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According to https://www.merriam-webster.com/dictionary/froward - the following information was given for the word English word froward: "Once upon a time, in the days of Middle English, froward and toward were opposites. Froward meant "moving or facing away from something or someone;" toward meant "moving or facing in the direction of something or someone." (The suffix -ward is from Old English -weard, meaning "moving, tending, facing.") Froward also meant "difficult to deal with, perverse"; toward meant "willing, compliant, obliging." Each went its own way in the end: froward lost its "away from" sense as long ago as the 16th century and the "willing" sense of toward disappeared in the 18th century. A third relative, untoward, developed in the 15th century as a synonym for froward in its "unruly or intractable" sense, and later developed other meanings, including "improper or indecorous."

Even though the KJV was written in Early Modern English could it still be using a middle English definition since it was translating from Earlier English Bibles? Thank you.

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    Could you cite a relevant passage?
    – TimR
    Feb 4 at 22:11
  • 1
    And froward had meanings related to a person's character already in Middle English: contrary, stubborn, perverse, belligerent, malevolent, etc.
    – TimR
    Feb 4 at 22:32
  • @TimR - There were Earlier English Bibles - The Bishop's bible for one. Which has the word "frowardness" - textusreceptusbibles.com/Bishops/20/8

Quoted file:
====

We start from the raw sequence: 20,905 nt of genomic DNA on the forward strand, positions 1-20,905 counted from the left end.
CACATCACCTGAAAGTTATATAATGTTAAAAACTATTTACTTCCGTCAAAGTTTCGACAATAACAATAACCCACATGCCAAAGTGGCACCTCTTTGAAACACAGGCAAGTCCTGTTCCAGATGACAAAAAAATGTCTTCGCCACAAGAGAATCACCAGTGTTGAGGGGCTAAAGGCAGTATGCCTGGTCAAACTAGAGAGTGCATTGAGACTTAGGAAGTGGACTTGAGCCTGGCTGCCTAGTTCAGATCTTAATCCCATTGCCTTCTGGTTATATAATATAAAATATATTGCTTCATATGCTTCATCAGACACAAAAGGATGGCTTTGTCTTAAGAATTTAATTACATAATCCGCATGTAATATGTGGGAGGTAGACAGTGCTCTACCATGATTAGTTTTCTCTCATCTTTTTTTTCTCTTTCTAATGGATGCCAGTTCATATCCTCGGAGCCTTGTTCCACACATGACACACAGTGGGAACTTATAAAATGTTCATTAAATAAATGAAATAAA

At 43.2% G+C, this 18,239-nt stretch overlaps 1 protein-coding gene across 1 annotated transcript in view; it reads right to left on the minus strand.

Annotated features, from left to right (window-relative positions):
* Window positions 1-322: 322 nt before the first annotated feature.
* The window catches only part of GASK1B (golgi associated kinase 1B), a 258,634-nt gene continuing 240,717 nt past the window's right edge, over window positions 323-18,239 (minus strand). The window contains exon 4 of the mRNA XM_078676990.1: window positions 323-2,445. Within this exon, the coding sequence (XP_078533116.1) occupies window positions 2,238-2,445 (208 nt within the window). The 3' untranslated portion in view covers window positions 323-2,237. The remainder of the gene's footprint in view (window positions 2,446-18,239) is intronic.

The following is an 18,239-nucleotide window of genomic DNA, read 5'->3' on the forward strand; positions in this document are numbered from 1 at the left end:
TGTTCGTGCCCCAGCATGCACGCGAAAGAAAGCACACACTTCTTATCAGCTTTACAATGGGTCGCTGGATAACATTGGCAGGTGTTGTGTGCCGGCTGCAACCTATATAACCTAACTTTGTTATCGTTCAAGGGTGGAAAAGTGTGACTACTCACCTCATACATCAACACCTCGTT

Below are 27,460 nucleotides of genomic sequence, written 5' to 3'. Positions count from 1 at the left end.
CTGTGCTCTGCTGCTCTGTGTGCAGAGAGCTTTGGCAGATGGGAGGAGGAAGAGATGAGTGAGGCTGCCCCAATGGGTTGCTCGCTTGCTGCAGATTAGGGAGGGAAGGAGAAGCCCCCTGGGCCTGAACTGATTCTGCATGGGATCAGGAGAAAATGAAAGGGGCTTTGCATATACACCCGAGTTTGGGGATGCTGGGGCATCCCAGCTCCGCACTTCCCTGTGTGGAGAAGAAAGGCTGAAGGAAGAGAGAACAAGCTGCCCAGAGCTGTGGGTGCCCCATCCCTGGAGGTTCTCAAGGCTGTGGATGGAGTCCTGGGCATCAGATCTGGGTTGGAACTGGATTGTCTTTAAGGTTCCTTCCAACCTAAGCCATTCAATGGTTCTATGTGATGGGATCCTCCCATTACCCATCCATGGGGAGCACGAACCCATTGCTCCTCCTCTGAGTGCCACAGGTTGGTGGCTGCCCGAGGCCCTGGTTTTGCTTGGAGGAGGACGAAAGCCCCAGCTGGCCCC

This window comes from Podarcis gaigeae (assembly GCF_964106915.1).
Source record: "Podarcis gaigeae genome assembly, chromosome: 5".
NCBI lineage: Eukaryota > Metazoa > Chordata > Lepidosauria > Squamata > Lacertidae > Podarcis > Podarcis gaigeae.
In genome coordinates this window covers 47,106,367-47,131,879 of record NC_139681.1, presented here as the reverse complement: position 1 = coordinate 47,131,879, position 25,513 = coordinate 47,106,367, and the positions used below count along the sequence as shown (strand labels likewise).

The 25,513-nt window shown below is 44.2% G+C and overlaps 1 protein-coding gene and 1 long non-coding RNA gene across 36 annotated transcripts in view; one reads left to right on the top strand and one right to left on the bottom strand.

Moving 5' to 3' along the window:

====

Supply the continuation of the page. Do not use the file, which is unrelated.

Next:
– Douglas
    Feb 4 at 22:53
  • @TimR - I was studying Proverbs 8:13: The fear of the LORD is to hate evil: pride, and arrogancy, and the evil way, and the froward mouth, do I hate.
    – Douglas
    Feb 4 at 22:55
  • @TimR - Those are Middle English definitions. The KJV was written in Modern Early English. Were they using Middle English definitions from earlier translations like the Bishop's Bible in 1568? I just reread you're third post and understand that they are Modern Early definitions. my bad. Sorry. Thanks for your answer. Appreciate it.
    – Douglas
    Feb 4 at 22:57

2 Answers 2

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Because of its abstractness, froward (i.e. from-ward, cf. wayward) is a kind of chameleon-word, a placeholder that can be filled with a variety of meanings as context requires, and there are many EME religious tracts trying to elucidate the meaning of Biblical passages that use the pejorative froward. In early modern English, froward has meanings which had been available since the Middle English period: peevish, stubborn, contrary, perverse, belligerent; and in context it can mean shrewish, lewd, wanton, impious, immoral.

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  • Thank you, TimR. I appreciate the extra information.
    – Douglas
    Feb 5 at 16:35
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In fact, froward, is Old English and, now obsolete, was used up to and including 1611:

OED †ADVERB Obsolete.

1. In a direction that leads away from the person or thing under consideration; = fromward adv.

OE Eall þæt þa beon dragen toward swa frett þa drane & dragað fraward. Anglo-Saxon Chronicle anno 1127

1611 And eke themselues so in their dance they bore, That two of them still froward seem'd to be, But one still towards shew'd her selfe afore. Spenser's Faerie Queen (new edition) vi.x. sig. Ff6v

You will note that Proverbs 8:13: The fear of the LORD is to hate evil: pride, and arrogancy, and the evil way, and the froward mouth, do I hate. would mean "a person who speaks against God or encourages others to desert God." Hence the figurative Middle English: Untowardly; perversely.

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  • Wow! I was thinking that the word "froward" was obsolete in 1611 outside of the bible. But you provided me with information that it was still in use. Thank you. Appreciate it.
    – Douglas
    Feb 5 at 20:17

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